Small and midsize enterprises (SMEs) are companies whose size (e.g., number of employees, revenue, etc.) falls below a specified limit. That threshold varies by country since each defines SMEs differently.

Here's a closer look at SMEs and their vital role in the world.

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What are small and midsize enterprises (SMEs)?

What are small and midsize enterprises (SMEs)?

SMEs are businesses whose size falls below a certain threshold. Limits vary by country and industry.

For example, the U.S. Small Business Administration (SBA) has set size standards of revenue or number of employees for every industry to determine if a company qualifies as a small business. In agriculture, a soybean farmer pulling in $2.25 million or less in revenue qualifies as a small business, but the standard climbs to $19 million for chicken egg production. Meanwhile, the threshold for a small manufacturing business can be between 500 and 1,500 employees, depending on the company’s product.

Other countries have more standard classifications of small businesses that are based on the number of employees. For example, in Canada, a small business has between five and 99 employees, while a medium business has 100 to 499 employees. In the European Union, the cutoff for a small business is a company with fewer than 50 employees, while a midsize enterprise is one with fewer than 250 employees.

Revenue

Revenue is a business’s gross income or the amount of money it brings in from regular operations before costs are considered.

Why are SMEs important?

Why are small and midsize enterprises (SMEs) important?

SMEs might be smaller than large multinational corporations, but they're mighty. They are the backbone of the economy. In the U.S., there are more than 30 million SMEs -- 99.9% of all businesses, according to the SBA. SMEs account for almost half the U.S. workforce (47.1%), and they've created two-thirds of all net new private sector jobs over the past few decades.

SMEs tend to grow faster than larger companies, allowing them to create more jobs and pay higher wages than their larger competitors. They also tend to be more innovative than larger companies. Their smaller size also enables them to adopt new technologies faster.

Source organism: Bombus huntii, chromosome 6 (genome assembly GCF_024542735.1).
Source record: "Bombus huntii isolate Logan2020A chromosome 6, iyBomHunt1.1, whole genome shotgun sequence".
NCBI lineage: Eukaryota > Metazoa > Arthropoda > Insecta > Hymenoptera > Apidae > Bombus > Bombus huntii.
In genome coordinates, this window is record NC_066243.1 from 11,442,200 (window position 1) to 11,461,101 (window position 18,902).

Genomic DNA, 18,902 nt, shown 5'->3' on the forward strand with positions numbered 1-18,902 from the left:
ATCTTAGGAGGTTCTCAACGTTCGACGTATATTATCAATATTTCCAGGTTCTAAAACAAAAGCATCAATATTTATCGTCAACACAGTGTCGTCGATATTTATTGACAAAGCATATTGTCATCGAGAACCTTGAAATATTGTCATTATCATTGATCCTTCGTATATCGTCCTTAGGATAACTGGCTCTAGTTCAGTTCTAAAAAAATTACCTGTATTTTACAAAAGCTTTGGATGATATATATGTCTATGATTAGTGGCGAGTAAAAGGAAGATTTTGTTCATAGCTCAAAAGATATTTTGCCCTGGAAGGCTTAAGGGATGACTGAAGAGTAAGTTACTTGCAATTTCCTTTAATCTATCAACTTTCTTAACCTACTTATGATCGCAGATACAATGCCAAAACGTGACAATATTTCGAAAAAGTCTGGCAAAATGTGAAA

What makes SMEs different?

What makes small and midsize enterprises (SMEs) different?

SMEs have several advantages over larger enterprises. They are:

  • More flexible: SMEs don't have large organizational structures, so they can make decisions more quickly and capitalize on emerging opportunities before their larger competitors.
  • Closer relationships with customers: SMEs tend to operate locally, allowing them to maintain closer contact with customers and provide more personalized services.
  • Better communication: With fewer employees, communication is easier and more effective in SMEs.
  • Faster growth: SMEs can grow much faster than larger companies because they're starting from a lower base.

Because they're often much earlier in their growth cycle, SMEs can deliver higher sustained growth rates than larger companies and produce higher returns for their investors.

How to invest in the growth of SMEs

How to invest in the growth of SMEs

Most SMEs are too small to trade on public stock market exchanges, limiting the opportunity to invest in these fast-growing companies. However, investors do have ways to capitalize on the growth of SMEs. One option is investing in companies that provide SMEs with important services.

For example, BILL (BILL 0.35%) is a leader in providing financial automation software for SMEs. The company's solutions currently empower more than 400,000 small businesses to automate their finances, saving them time and money. BILL sees an enormous market opportunity to drive its continued expansion, given that there are more than 100 million SMEs worldwide.

Paycom Software (PAYC 1.2%) is another company focused on providing software solutions for SMEs. The company's cloud-based HR software enables SMEs to manage their payroll and other HR functions, saving them time and money. The company ended 2022 with more than 35,500 total clients. Paycom estimates that it only has a 5% share of a large and growing market for HR software solutions as it continues to serve SMEs and expands its reach to larger companies with more employees.

Matthew DiLallo has positions in Bill Holdings and Paycom Software. The Motley Fool has positions in and recommends Bill Holdings and Paycom Software. The Motley Fool has a disclosure policy.